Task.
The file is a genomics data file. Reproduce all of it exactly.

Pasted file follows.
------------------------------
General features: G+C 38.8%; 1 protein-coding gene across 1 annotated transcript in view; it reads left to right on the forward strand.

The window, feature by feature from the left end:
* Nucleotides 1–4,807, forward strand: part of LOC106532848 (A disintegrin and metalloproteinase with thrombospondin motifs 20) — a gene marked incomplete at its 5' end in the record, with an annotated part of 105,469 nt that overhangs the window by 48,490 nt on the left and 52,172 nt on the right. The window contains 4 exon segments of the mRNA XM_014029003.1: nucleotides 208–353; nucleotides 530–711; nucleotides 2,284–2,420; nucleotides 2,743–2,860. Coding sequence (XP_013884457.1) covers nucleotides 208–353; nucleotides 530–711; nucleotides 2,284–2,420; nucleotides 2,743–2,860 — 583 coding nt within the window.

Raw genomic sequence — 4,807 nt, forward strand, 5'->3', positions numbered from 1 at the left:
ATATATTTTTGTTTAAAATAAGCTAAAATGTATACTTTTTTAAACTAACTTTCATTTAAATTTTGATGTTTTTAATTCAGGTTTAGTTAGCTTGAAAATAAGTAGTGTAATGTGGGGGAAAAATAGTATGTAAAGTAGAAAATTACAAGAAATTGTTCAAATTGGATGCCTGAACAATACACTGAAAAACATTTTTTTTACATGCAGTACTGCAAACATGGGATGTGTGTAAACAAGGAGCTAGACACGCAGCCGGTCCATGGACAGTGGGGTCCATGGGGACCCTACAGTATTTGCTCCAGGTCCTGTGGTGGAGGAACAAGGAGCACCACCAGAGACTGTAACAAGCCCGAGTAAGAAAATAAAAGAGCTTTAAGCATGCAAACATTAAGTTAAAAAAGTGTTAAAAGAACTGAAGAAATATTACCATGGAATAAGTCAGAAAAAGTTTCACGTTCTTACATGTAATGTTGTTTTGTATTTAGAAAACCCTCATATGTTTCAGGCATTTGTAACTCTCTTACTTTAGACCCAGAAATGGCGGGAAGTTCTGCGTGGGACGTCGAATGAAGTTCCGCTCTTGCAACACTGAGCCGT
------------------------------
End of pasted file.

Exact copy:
General features: G+C 38.8%; 1 protein-coding gene across 1 annotated transcript in view; it reads left to right on the forward strand.

The window, feature by feature from the left end:
* Nucleotides 1–4,807, forward strand: part of LOC106532848 (A disintegrin and metalloproteinase with thrombospondin motifs 20) — a gene marked incomplete at its 5' end in the record, with an annotated part of 105,469 nt that overhangs the window by 48,490 nt on the left and 52,172 nt on the right. The window contains 4 exon segments of the mRNA XM_014029003.1: nucleotides 208–353; nucleotides 530–711; nucleotides 2,284–2,420; nucleotides 2,743–2,860. Coding sequence (XP_013884457.1) covers nucleotides 208–353; nucleotides 530–711; nucleotides 2,284–2,420; nucleotides 2,743–2,860 — 583 coding nt within the window.

Raw genomic sequence — 4,807 nt, forward strand, 5'->3', positions numbered from 1 at the left:
ATATATTTTTGTTTAAAATAAGCTAAAATGTATACTTTTTTAAACTAACTTTCATTTAAATTTTGATGTTTTTAATTCAGGTTTAGTTAGCTTGAAAATAAGTAGTGTAATGTGGGGGAAAAATAGTATGTAAAGTAGAAAATTACAAGAAATTGTTCAAATTGGATGCCTGAACAATACACTGAAAAACATTTTTTTTACATGCAGTACTGCAAACATGGGATGTGTGTAAACAAGGAGCTAGACACGCAGCCGGTCCATGGACAGTGGGGTCCATGGGGACCCTACAGTATTTGCTCCAGGTCCTGTGGTGGAGGAACAAGGAGCACCACCAGAGACTGTAACAAGCCCGAGTAAGAAAATAAAAGAGCTTTAAGCATGCAAACATTAAGTTAAAAAAGTGTTAAAAGAACTGAAGAAATATTACCATGGAATAAGTCAGAAAAAGTTTCACGTTCTTACATGTAATGTTGTTTTGTATTTAGAAAACCCTCATATGTTTCAGGCATTTGTAACTCTCTTACTTTAGACCCAGAAATGGCGGGAAGTTCTGCGTGGGACGTCGAATGAAGTTCCGCTCTTGCAACACTGAGCCGT